Landscape / A Kind of Alaska
By Harold Pinter
Directed by Janet Podd
17th - 19th May 2012
7th / 8th February 2013
Maltings Arts Theatre, St Albans
A couple describe the vital scenery of their lives in a series of reflections. Landscape is a beautiful and graphic portrait of physical nearness and emotional separation.
A middle-aged woman wakes up after thirty years passed in a coma induced by sleeping sickness. Inspired by Oliver Sacks’ Awakenings, A Kind of Alaska is a lament for lost years and wasted time.
Placing a microscope on how we communicate in relationships, Harold Pinter’s language - spare, unadorned, bound like music by pause and silence - draws us, with remarkable intensity, into the lives of the characters he presents.
Two of a kind
24th May 2012
THEATRE audiences in St Albans were clearly more than happy to turn out for a performance of two fairly obscure one-act plays by the master wordsmith Harold Pinter at the Maltings Arts Theatre last week.
For even though A Kind of Alaska and Landscape have little or no action, the audience for the OVO production on Friday night was clearly riveted by both plays.
And they were right to be so because the five performers, directed by Janet Podd, threw themselves heart and soul into their roles despite the ambiguity in the meaning of both plays.
A Kind of Alaska is, in many ways, the more interesting of the two plays. It was based on an outbreak of sleeping sickness in the winter of 1916-17 which spread throughout Europe.
Deborah is one such victim and we meet her as she awakes after 29 years asleep – but the woman who wakes is still the little girl in her head who first fell asleep.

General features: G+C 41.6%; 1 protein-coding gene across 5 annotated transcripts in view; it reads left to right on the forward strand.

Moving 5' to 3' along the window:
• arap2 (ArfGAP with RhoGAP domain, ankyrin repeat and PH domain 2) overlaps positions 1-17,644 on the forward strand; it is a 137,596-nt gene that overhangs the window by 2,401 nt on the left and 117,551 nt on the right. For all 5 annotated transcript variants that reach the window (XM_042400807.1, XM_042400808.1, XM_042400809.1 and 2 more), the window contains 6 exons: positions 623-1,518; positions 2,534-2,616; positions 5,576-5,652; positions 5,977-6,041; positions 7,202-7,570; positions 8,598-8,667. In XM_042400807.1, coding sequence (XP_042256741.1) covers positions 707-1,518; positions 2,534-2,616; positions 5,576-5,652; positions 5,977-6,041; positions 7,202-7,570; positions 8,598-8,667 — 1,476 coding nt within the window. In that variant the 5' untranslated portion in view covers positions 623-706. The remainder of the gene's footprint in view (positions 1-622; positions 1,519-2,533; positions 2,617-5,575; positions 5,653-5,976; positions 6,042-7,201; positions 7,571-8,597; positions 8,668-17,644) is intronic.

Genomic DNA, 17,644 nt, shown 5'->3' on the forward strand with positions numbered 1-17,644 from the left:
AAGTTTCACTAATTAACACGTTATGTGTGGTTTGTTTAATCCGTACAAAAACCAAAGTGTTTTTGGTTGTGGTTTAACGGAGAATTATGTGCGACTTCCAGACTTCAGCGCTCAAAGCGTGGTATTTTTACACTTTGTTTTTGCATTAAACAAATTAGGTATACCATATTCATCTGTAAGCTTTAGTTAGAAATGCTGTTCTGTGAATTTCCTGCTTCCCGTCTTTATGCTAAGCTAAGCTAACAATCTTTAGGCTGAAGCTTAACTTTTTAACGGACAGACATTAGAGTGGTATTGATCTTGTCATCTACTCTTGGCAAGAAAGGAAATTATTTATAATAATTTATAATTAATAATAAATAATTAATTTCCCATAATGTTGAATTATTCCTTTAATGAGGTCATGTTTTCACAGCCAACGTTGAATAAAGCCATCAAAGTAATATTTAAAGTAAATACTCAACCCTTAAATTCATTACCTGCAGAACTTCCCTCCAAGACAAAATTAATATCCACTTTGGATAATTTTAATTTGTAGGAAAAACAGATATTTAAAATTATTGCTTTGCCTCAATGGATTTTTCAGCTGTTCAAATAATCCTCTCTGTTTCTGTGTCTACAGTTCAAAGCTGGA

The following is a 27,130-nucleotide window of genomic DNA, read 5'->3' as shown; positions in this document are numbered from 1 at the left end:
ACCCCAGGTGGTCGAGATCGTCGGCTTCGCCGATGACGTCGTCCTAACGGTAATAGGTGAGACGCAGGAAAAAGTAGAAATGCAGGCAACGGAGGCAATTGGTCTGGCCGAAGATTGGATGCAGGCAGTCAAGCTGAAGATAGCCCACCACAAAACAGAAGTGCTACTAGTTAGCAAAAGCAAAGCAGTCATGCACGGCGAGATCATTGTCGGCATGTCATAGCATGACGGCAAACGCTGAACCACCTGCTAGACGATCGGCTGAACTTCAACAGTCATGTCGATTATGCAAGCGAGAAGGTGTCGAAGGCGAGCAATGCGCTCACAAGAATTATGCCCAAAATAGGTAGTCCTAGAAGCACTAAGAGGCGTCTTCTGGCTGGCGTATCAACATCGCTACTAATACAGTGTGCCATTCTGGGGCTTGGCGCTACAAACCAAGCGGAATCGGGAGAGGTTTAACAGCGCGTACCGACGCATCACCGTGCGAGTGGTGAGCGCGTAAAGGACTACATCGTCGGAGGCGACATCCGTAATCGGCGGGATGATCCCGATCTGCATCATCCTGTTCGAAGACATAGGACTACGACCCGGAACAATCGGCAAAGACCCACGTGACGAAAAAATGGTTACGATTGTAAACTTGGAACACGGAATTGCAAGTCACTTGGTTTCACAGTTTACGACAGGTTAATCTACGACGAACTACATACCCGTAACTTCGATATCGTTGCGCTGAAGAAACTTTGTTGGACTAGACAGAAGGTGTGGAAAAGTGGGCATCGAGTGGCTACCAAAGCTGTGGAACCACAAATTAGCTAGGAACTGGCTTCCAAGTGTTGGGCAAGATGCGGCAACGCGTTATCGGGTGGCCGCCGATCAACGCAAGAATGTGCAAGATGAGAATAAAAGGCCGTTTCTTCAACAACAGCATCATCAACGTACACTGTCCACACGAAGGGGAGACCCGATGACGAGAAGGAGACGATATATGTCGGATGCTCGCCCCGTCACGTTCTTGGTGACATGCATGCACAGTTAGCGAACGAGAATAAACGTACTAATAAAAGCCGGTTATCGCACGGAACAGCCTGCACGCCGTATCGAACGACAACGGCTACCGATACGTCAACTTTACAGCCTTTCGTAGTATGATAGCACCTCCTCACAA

As she tries to unravel her life and what she has missed, the picture is complicated even more by the fact that her loyal doctor is the husband of her sister Pauline.
Jo Emery is very believable in the role of Deborah – a demanding role which requires her to be both woman and child struggling to understand what has befallen her.
Kieran Cummins is suitably serious as Hornby, the doctor who has watched over her for nearly 30 years and has found a way to revive her after all that time.
His marriage to Deborah’s sister Pauline, played by Esther Wane, is a conundrum and one which Deborah struggles to understand as both her sister and brother-in-law only allow her to know what they want her to.
The play concludes on the nearest to a positive note as Deborah concludes, “I think I have the matter in proportion.”
Landscape features husband and wife Beth and Duff sitting at each side of a kitchen table, ruminating about their lives but neither of them hearing the other’s voice.
So while Alison Wright’s Beth reminisces about a relationship on a beach in a soft voice, Adam Nichols’ Duff is loud and blustery as he tries to bring her back to her relationship with him.
We do not know if the lover on the beach was a younger Duff – although it is hard to believe it was – but as a portrait of a couple poles apart yet still together physically if in no other way, it is a tour de force.
Alison and Adam are a good contrast to each other – she in a world of romanticism and he with his feet firmly on the ground.
OVO promised to keep on producing innovative and imaginative performances when they took over the running of the Maltings Arts Theatre and so far, they have lived up to that pledge comfortably.
A Kind of Alaska
Deborah - Jo Emery
Hornby - Kieran Cummins
Pauline - Esther Wane
Beth - Alison Wright
Duff - Adam Nichols